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Sunday, 1 September 2013

Delicate sound of thunder

Well today was a nice surprise as the water was flat calm and the current was non-existent. Despite an angry cloud front creeping in with a trailing thunderstorm, conditions were generally quite good.

Hi ho, hi ho, it's off to the main wall we go.....
However with a lack of natural light, it was a little tricky getting the scenic shots that I wanted but you can't have everything. There were some sting rays and eagle rays cruising over the sand patches before the main wall but they were too far off to waste getting a shot on.

There were some nice big shoals of jacks and sweetlips mooching in and around the around the may cuts and barrel sponges not to mention the obligatory mass of triggerfish and fusiliers.

I was actually trying to get a shot of the arrow crab at the base of the sponges, but some diver got in the way...
After a good long immersion at depth, we headed back in a for pitstop and watch the sun set in preparation for the night dive. As we were getting back in the water, the clouds were pressing in and the horizon was ablaze with lightning.

Right off the bat, Jill found a really nice stareye hermit crab doing its thing, whatever it is that hermit crabs do. I shot a little video of it as well just for fun.

There was also a cracking little fringe back nudi racing across the hard pan. It gave me a real run for my money, every time I tried to get a shot the thing would do a complete 180 and zoom of in the opposite direction! I spend about 20 minutes going round in circles trying the get the little beggar to sit still for 2 seconds!

I eventually got a shot after it tired itself out........
About 40 minutes into the dive, there was a deafening roar of rain slapping the surface and flashes of light all around, the storm had caught up with us at last bringing a massive Northerly current. It was like someone had dropped a wall right in front of us as it was that difficult to make any head way against it. even the fish had a hard swimming against it, I kid you not.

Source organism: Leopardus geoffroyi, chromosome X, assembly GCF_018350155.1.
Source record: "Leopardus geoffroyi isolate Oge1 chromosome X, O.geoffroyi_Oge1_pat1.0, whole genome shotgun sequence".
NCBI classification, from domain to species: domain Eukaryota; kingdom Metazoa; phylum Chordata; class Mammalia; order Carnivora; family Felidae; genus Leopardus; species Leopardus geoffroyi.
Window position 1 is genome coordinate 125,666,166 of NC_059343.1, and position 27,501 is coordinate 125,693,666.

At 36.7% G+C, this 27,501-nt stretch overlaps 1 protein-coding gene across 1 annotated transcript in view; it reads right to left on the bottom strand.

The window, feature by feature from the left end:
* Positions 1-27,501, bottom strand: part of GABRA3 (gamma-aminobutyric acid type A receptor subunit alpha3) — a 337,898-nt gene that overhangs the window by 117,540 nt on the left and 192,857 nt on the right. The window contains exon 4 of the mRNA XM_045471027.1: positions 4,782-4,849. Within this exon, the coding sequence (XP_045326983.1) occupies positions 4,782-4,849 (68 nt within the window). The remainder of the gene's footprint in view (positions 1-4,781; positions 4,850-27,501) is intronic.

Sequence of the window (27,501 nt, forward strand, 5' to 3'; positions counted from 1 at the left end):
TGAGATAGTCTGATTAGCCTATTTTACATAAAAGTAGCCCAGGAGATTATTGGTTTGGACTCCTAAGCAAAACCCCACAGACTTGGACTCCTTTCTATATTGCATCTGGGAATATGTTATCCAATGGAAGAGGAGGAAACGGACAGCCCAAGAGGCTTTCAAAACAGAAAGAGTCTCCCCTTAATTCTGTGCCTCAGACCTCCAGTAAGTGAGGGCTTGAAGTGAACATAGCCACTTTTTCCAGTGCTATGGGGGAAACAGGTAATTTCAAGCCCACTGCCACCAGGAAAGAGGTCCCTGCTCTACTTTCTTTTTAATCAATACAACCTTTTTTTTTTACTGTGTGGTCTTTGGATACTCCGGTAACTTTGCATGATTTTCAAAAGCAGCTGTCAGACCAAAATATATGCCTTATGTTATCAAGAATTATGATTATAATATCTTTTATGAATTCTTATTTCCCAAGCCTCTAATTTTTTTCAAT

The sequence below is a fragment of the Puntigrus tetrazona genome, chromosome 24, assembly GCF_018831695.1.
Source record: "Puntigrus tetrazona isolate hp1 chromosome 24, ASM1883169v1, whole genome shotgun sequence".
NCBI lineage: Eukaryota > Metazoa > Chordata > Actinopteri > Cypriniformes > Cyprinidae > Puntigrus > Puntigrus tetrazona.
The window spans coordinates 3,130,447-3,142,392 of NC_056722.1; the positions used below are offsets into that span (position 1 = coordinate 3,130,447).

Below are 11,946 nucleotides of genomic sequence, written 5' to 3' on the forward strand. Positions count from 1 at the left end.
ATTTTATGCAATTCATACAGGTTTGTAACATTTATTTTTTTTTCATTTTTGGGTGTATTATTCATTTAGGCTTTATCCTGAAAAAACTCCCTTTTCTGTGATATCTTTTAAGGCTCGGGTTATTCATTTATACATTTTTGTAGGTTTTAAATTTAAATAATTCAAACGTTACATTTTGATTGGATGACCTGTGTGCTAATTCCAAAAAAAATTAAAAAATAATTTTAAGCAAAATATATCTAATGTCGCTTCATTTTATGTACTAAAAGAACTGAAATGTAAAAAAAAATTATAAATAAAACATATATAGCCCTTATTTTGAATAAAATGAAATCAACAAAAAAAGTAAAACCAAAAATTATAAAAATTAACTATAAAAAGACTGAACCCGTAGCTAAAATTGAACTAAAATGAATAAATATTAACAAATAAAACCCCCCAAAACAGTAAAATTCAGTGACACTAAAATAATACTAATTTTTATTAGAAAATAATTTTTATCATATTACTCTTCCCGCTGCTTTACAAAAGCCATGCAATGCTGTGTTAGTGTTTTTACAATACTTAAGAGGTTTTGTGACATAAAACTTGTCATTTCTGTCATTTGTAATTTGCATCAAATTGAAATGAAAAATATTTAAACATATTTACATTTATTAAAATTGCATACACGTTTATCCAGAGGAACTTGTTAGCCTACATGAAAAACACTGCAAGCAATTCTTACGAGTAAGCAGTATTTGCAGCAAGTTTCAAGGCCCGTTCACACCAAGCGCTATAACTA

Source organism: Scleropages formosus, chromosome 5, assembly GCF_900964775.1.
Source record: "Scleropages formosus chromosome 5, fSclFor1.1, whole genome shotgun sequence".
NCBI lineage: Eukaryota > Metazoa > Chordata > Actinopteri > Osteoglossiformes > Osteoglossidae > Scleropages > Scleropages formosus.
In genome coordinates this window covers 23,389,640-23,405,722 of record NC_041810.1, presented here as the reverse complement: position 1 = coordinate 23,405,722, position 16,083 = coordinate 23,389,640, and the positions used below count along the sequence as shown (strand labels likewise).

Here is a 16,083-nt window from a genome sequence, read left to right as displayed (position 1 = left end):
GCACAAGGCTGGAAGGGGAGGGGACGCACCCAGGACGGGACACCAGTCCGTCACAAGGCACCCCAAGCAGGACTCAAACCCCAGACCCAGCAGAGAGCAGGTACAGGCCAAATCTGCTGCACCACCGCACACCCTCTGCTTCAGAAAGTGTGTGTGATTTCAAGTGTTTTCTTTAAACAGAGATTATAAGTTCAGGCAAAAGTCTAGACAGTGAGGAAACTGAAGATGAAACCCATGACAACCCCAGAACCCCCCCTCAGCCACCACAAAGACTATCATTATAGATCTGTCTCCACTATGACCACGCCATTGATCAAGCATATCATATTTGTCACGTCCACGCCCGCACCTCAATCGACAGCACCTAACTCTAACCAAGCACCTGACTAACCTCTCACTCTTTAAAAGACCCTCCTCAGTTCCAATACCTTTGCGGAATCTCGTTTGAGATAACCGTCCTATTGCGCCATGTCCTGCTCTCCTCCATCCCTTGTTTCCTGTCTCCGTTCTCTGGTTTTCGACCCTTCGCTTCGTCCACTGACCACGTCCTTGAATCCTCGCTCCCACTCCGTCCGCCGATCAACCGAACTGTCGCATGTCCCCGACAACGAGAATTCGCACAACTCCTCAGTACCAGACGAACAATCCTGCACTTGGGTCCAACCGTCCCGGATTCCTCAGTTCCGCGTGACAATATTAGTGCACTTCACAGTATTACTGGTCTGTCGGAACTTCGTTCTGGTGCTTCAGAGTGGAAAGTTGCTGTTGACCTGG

Undeterred by mother natures light show and conditions we continued our quest for the small stuff, which included a fine selection of blennies and gobies.

Someone needs to take a brush to this little rough head blenny, he's got sand in his hair.....

We hunkered down behind some pinnacles on the mini wall to get out the current and to have a good look in the nooks and crannies. There was a really nice slate pencil urchin jammed in one of the crevices there which was hard to resist.

I just need to find a crayon and a felt tip urchin now......
There were also a great selection of juvenile octopuss to be seen, hanging on for dear life, one of which I've never seen before and it doesn't crop up in any of my books. I'm going to have to consult the experts on this one. But in the mean time, here's a common juvenile octopus that everyone can identify.

After 90 minutes with the current pushing us off to Cuba, we eventually decided to call it a night, but were treated to a very nice light show that was still going on as we got out out of the water.

I like the pretty lights......